We have some functionality on lambdas. Using sqs and other short term databases.

    We have statically compiled client side code on s3 along with documentation, files, import and export etc.

  9. I would say aws ECS is the sweet spot between kubernetes and heroku. It’s harder than ec2-capistrano to setup but it pays off in the long term. The way containers are treated in the application lifecycle is much more reliable and faster to scale than a ec2 autoscaled fleet also.

    You can still mimic this using ec2, and the aws sdk to create an AMI after each deployment, and so you can stick to capistrano. But as the instances can scale, you have to tweak capistrano a little bit to retrieve instances dynamically rather than a fixed set in the capistrano script

  10. Honestly, it depends on your use case

    **Production, Multiple Apps :** You want something that can handle updates without downtime. If you foresee multiple rails/other apps that need to be hosted, investing in a robust Kubernetes process will be super helpful in the long run to manage multiple deployments/apps. IMO this is an overkill for just a single deployment and you really need to know the in’s and outs of Kubernetes to smoothly deploy your system, after which it’s an absolute charm.

    **Production, Single app :** if you don’t foresee too many apps being deployed by your organisation, you can just go with something like ElasticBeanstalk or Azure AppService or even Heroku. You can have your app up and running and also utilise the tools provided by those services to handle your auto scaling, load balancing, deployments, database management, etc. This is also preferred if you don’t have too much DevOps experience

    **Development/Testing:** Just spin up an EC2 instance or DigitalOcean VPS and manually setup your environment on the cloud. Optionally map that IP to a domain name for easy access for your team.

  11. Heroku and s3. Basically the s3 storage is free, and Heroku “just works”.

    The add ons are amazing – specifically MemCachier, Bonsai Elasticsearch, Heroku Postgres, SendGrid, and Heroku Scheduler.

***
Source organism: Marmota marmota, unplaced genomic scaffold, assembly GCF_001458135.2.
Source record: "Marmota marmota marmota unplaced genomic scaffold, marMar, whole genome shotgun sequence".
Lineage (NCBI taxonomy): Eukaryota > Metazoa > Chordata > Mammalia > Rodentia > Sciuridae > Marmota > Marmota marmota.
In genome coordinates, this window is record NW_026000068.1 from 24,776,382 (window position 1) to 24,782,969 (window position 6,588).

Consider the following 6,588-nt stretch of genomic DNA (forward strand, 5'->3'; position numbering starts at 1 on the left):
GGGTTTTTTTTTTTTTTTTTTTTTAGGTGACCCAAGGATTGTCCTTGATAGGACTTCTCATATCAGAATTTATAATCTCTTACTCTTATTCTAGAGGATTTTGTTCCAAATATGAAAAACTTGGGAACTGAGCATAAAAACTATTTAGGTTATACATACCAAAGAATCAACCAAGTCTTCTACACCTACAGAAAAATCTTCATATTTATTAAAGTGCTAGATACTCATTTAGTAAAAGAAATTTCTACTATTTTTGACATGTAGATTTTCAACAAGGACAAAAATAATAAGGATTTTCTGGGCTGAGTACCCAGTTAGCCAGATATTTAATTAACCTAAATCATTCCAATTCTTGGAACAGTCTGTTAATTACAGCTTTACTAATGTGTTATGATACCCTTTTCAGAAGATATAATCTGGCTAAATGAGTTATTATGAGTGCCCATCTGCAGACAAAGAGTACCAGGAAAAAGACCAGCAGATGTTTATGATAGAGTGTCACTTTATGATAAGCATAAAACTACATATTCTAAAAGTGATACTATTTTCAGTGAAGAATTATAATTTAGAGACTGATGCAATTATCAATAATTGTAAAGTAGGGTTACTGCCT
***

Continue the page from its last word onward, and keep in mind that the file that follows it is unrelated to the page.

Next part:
Basically after setting everything up I’ve just done development, all the sys admin stuff is taken care of, and I don’t have to worry about it.

  12. * HEROKU – the expensive easy way,
    * AWS – the cheap hard way.
    * anything else – “non standard”.

    Unfortunately not so many options.

  13. It’s been a nightmare trying to get Rails 6 to work on Beanstalk. I wonder if it can be fixed with a platform update or if it’s just never going to work. I should start looking into other AWS methods, I suppose.

  14. 1. For a fixed user count app (most internal webapps), just throw up nginx+passenger on a Digital Ocean server, set up your CI/CD pipeline to do “cap deploy”, and call it a day.
    2. For high availability or auto-scaling you want to be on containers now. You can use Passenger’s base image as a starting point if you are clueless, and deploy to something like Kubernetes. AWS provides EKS for Kubernetes, and their own simpler proprietary alternative “ECS”. I recommend using the AWS CDK to provision the infrastructure, rather than raw CloudFormation (unless you already know your CloudFormation).

    The really cool thing about container orchestration systems (good ones) is that they are self healing and can handle zero-downtime deployments for you.

  15. I run a few apps on [Heroku](https://www.heroku.com). It’s simple, reliable, and I sleep soundly at night knowing someone else is managing my infrastructure. The downside is that it gets expensive very quickly — especially once you start using the addons.

    [HatchBox](https://www.hatchbox.io/) is a great middle ground between a PaaS and a VPS. It gives you the control and cost-effectiveness of a VPS, but abstracts/streamlines much of the setup/management like a PaaS would.

    DigitalOcean just launched their [App Platform](https://www.digitalocean.com/products/app-platform/), which is the most compelling option to me right now. It’s a PaaS (similar to Heroku) but with much friendlier pricing and more control. Plus, DigitalOcean is just an awesome company.

    If I were starting a new app today, I’d definitely explore DigitalOcean’s App Platform. I’m even considering migrating my existing app from Heroku to DigitalOcean — I’d save a ton of money by doing so.